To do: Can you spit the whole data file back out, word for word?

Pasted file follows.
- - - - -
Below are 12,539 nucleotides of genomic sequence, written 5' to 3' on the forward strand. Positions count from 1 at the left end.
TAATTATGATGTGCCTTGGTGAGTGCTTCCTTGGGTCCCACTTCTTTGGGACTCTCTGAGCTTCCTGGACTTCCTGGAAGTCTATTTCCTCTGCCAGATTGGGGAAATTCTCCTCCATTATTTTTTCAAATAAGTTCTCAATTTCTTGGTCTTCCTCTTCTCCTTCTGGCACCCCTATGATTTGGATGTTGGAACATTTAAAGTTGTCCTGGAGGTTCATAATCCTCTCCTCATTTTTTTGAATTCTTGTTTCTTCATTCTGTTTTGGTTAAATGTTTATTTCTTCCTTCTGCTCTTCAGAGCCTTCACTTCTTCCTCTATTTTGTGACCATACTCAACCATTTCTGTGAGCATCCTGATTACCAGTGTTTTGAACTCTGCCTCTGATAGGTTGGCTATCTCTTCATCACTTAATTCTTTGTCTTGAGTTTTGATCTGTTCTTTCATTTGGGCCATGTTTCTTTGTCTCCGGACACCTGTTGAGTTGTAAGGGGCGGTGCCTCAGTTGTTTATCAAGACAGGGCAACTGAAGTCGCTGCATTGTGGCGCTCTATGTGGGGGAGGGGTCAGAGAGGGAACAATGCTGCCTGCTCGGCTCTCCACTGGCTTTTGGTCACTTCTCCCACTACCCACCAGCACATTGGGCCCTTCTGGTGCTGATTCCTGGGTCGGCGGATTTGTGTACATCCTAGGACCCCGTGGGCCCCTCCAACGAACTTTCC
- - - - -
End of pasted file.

Below are 12,539 nucleotides of genomic sequence, written 5' to 3' on the forward strand. Positions count from 1 at the left end.
TAATTATGATGTGCCTTGGTGAGTGCTTCCTTGGGTCCCACTTCTTTGGGACTCTCTGAGCTTCCTGGACTTCCTGGAAGTCTATTTCCTCTGCCAGATTGGGGAAATTCTCCTCCATTATTTTTTCAAATAAGTTCTCAATTTCTTGGTCTTCCTCTTCTCCTTCTGGCACCCCTATGATTTGGATGTTGGAACATTTAAAGTTGTCCTGGAGGTTCATAATCCTCTCCTCATTTTTTTGAATTCTTGTTTCTTCATTCTGTTTTGGTTAAATGTTTATTTCTTCCTTCTGCTCTTCAGAGCCTTCACTTCTTCCTCTATTTTGTGACCATACTCAACCATTTCTGTGAGCATCCTGATTACCAGTGTTTTGAACTCTGCCTCTGATAGGTTGGCTATCTCTTCATCACTTAATTCTTTGTCTTGAGTTTTGATCTGTTCTTTCATTTGGGCCATGTTTCTTTGTCTCCGGACACCTGTTGAGTTGTAAGGGGCGGTGCCTCAGTTGTTTATCAAGACAGGGCAACTGAAGTCGCTGCATTGTGGCGCTCTATGTGGGGGAGGGGTCAGAGAGGGAACAATGCTGCCTGCTCGGCTCTCCACTGGCTTTTGGTCACTTCTCCCACTACCCACCAGCACATTGGGCCCTTCTGGTGCTGATTCCTGGGTCGGCGGATTTGTGTACATCCTAGGACCCCGTGGGCCCCTCCAACGAACTTTCC